Thursday, May 23, 2019

Why Voluntary Change in Lawn Care Seldom Happens

There was a time when I believed that education could change the behavior of homeowners and landscape companies. I even wrote the Guide to Fall Leaf Management, years back while a member of the Princeton Environmental Commission. The brochure sings the praises of mulch mowing, leaf corrals, and incorporating leaves into the landscape. I'd like to think it helped some people view leaves as an opportunity rather than as a nuisance.

But since that time I've had enough experiences with homeowners and landscapers to convince me that very few are listening and even fewer are interested in changing their ways voluntarily. A yard is an extension of a homeowner's personality, so that asking them to change their approach to yardcare is akin to asking them to change their view of themselves, their culture, and of nature, and that stuff is pretty hardwired. People take their cues from their past, their neighbors, and what the town will let them get away with. That's a lot for a brochure to compete with.

This photo speaks volumes about the dominant culture and the future of the world. First, there is a reduction of land to mere ornament--nature reduced to the role of a visual support for the house, seldom stepped on other than to mow. One of the sketches in my climate change theater is called Turf Therapy, featuring a suburban lawn who tells a therapist that she feels like a trophy wife, trapped in a co-dependent relationship with the narcissistic House. On a larger scale, nature plays the sacrificial, supporting role to meet the needs of the self-centered, extractive economy.

In this lawn and in nearly every other yard and grounds you could think of, there's also the need to simplify nature, to reduce its baffling complexity down to something less intimidating and more easily managed. We can't all have a deep knowledge of plants and plantcare, and even the professional landscape companies are little more than custodial operations. Though less extreme than in the photo, our yards reflect that.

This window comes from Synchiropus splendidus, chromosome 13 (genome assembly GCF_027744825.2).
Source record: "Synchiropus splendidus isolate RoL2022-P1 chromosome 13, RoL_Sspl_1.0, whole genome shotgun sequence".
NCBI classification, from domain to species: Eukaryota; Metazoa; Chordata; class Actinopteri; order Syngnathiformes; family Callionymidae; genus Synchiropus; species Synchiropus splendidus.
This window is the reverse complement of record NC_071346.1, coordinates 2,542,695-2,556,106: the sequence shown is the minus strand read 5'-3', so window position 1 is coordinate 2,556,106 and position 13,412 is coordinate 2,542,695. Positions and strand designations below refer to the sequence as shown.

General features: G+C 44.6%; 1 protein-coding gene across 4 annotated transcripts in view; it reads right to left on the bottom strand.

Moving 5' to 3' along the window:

In addition, it may seem counterproductive, self-defeating, to pile yardwaste in front of a tidied up front yard, but this juxtaposition is apparently jarring only for those of us who value public space. For those whose interest stops at the property line, this pile of grass clippings is as invisible as the fossil carbon emanating from our machines' exhaust pipes and chimneys.

Passing by, I complimented the owner on his lovely tulips and weeping cherries, and then politely explained to him and his landscaper that the town doesn't collect grass clippings. Later, I double checked and found that the town website says:
"The leaf and brush pickup does not include grass clippings. It is recommended they be mulched back into your yard. Do not leave them out for pickup."

The owner smiled and said he'd remove them, which all seemed very logical and thoughtful until a week later, when another pile appeared. Perhaps a miscommunication with his landscaper?